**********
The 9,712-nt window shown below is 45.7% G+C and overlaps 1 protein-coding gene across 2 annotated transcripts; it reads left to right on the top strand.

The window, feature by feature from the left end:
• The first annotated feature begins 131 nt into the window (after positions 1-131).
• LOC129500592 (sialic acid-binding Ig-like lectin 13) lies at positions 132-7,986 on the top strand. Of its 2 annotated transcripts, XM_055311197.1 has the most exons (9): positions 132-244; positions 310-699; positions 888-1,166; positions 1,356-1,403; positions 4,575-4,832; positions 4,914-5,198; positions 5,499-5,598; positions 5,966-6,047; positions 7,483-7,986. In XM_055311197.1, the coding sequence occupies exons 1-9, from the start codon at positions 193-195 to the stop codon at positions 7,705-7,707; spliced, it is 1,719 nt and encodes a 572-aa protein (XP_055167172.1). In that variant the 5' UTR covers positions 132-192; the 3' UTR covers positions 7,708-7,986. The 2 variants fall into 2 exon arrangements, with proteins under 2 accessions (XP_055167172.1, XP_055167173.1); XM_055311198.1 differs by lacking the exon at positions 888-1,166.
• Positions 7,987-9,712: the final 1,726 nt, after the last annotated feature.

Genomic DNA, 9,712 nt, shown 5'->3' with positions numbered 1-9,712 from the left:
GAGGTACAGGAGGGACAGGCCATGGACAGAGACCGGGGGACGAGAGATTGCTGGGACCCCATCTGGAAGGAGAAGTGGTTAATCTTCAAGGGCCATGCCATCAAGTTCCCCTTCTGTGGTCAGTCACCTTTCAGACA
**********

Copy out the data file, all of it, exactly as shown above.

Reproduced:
The 9,712-nt window shown below is 45.7% G+C and overlaps 1 protein-coding gene across 2 annotated transcripts; it reads left to right on the top strand.

The window, feature by feature from the left end:
• The first annotated feature begins 131 nt into the window (after positions 1-131).
• LOC129500592 (sialic acid-binding Ig-like lectin 13) lies at positions 132-7,986 on the top strand. Of its 2 annotated transcripts, XM_055311197.1 has the most exons (9): positions 132-244; positions 310-699; positions 888-1,166; positions 1,356-1,403; positions 4,575-4,832; positions 4,914-5,198; positions 5,499-5,598; positions 5,966-6,047; positions 7,483-7,986. In XM_055311197.1, the coding sequence occupies exons 1-9, from the start codon at positions 193-195 to the stop codon at positions 7,705-7,707; spliced, it is 1,719 nt and encodes a 572-aa protein (XP_055167172.1). In that variant the 5' UTR covers positions 132-192; the 3' UTR covers positions 7,708-7,986. The 2 variants fall into 2 exon arrangements, with proteins under 2 accessions (XP_055167172.1, XP_055167173.1); XM_055311198.1 differs by lacking the exon at positions 888-1,166.
• Positions 7,987-9,712: the final 1,726 nt, after the last annotated feature.

Genomic DNA, 9,712 nt, shown 5'->3' with positions numbered 1-9,712 from the left:
GAGGTACAGGAGGGACAGGCCATGGACAGAGACCGGGGGACGAGAGATTGCTGGGACCCCATCTGGAAGGAGAAGTGGTTAATCTTCAAGGGCCATGCCATCAAGTTCCCCTTCTGTGGTCAGTCACCTTTCAGACA